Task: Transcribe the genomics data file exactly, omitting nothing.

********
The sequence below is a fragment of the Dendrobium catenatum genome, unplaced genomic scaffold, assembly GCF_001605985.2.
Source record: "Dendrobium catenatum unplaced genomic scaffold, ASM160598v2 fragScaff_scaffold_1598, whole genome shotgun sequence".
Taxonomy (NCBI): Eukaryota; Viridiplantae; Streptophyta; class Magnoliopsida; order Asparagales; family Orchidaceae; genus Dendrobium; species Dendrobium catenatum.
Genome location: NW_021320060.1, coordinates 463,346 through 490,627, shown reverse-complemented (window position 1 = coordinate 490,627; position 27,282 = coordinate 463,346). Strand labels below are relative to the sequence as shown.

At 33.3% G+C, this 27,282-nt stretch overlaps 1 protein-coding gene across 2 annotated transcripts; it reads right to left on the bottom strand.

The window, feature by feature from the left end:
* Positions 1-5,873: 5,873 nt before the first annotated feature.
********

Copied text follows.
The sequence below is a fragment of the Dendrobium catenatum genome, unplaced genomic scaffold, assembly GCF_001605985.2.
Source record: "Dendrobium catenatum unplaced genomic scaffold, ASM160598v2 fragScaff_scaffold_1598, whole genome shotgun sequence".
Taxonomy (NCBI): Eukaryota; Viridiplantae; Streptophyta; class Magnoliopsida; order Asparagales; family Orchidaceae; genus Dendrobium; species Dendrobium catenatum.
Genome location: NW_021320060.1, coordinates 463,346 through 490,627, shown reverse-complemented (window position 1 = coordinate 490,627; position 27,282 = coordinate 463,346). Strand labels below are relative to the sequence as shown.

At 33.3% G+C, this 27,282-nt stretch overlaps 1 protein-coding gene across 2 annotated transcripts; it reads right to left on the bottom strand.

The window, feature by feature from the left end:
* Positions 1-5,873: 5,873 nt before the first annotated feature.